"The sad narrative by many leading Ds now out on the political street is that Rick Scott will be re-elected," a Democrat said. "Why? Each day an often hapless Crist campaign is easily bested by a superior Team Scott, which is smartly coordinated with a muscular RPOF, is on message, and staffed with savvy pros who, importantly, know how to win."

Another Republican said, "Charlie just can't chug enough Red Bull and papaya juice to energize Democrat voters enough to overlook all his flaws, and the stoner vote won't make up the difference — Scott wins, albeit not by much (this is Florida after all)."

Several people shared the sentiment of this Republican: "We should all do some serious soul searching, if these two are the best we can produce as a state."

You can find the participants of our latest Florida Insider poll on the Buzz blog at www.tampabay.com/blogs/the-buzz-florida-politics.

The Cuba trip

Remember that trip to Cuba Charlie Crist was going to make this summer and then decided against? It occurred without him and you can hear about it today on Political Connections on Bay News 9. Rep. Darryl Rouson, D-St. Petersburg, and political consultant Barry Edwards talked about what they learned in Cuba and why they believe the embargo should be lifted.

Political Connections airs at 11 a.m. and 8 p.m.

Greer keeping quiet

Here's some good news for Charlie Crist: Jim Greer, his former close friend and former state GOP chairman, has decided against doing interviews. In a tell-all book written by St. Petersburg author Peter Gollenbock, The Chairman: The Rise and Betrayal of Jim Greer, Greer castigates Crist as a self-absorbed liar and lightweight.

But Greer told Buzz that — for now — he is declining interviews. Since completing his sentence for stealing more than $200,000 from the state party, Greer said he is focusing on his family and future and "trying to put this nightmare behind me."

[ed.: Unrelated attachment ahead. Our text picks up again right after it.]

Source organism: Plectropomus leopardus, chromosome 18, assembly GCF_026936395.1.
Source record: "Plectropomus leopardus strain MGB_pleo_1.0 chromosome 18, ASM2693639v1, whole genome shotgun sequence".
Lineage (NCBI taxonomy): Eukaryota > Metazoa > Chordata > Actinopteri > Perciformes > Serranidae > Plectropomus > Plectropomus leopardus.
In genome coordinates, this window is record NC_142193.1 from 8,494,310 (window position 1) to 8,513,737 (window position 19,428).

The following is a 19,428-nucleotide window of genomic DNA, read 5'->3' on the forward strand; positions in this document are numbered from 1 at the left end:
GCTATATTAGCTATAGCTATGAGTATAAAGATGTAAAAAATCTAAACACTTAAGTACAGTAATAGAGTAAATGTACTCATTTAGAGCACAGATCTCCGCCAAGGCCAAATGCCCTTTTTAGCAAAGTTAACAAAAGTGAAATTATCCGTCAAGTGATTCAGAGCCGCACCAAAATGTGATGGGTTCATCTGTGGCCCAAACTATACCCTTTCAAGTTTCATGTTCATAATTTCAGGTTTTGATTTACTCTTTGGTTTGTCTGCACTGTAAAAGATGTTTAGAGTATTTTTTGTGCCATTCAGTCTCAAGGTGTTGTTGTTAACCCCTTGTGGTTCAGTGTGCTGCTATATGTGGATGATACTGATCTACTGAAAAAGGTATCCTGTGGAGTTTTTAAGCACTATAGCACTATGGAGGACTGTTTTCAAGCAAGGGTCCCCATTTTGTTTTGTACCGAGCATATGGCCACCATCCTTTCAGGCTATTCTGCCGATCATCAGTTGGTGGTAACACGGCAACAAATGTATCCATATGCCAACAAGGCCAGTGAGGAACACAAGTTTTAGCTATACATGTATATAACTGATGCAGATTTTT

Rubio's busy calendar

Sen. Marco Rubio is headed out of D.C. for the August recess, but he's making a pit stop in Iowa. The Des Moines Register reports that Rubio will be the special guest at a private fundraiser for Republican U.S. Senate candidate Joni Ernst, whom Rubio has endorsed. Later this month he will head to Colorado to help Republican U.S. Senate candidate Cory Gardner raise money, and he will hit another key early primary state, South Carolina, this month to headline a "Faith and Freedom Barbecue" hosted by Rep. Jeff Duncan.

Washington Bureau Chief Alex Leary contributed.

Loser of the week

The King Ranch gang. In case anyone wonders why voters are so cynical, just look at the Florida politicians accepting hunting junkets to Texas courtesy of the sugar industry. Sure it's legal, but when they can't muster enough backbone to answer questions about it, that's a pretty good clue that it's not right.

Loser of the week II

George Sheldon. The Democratic candidate for attorney general claims he meets the Florida residency requirement because he never gave up his homestead exemption while working for the federal government in Washington in recent years. Yet he wants the Florida Bar to exempt him from continuing education requirements because he was living in Washington.

The Buzz: Both parties see an end to Florida's gay marriage ban 08/02/14 [Last modified: Saturday, August 2, 2014 9:58pm]

© 2014 Tampa Bay Times

    

Join the discussion: Click to view comments, add yours

Loading...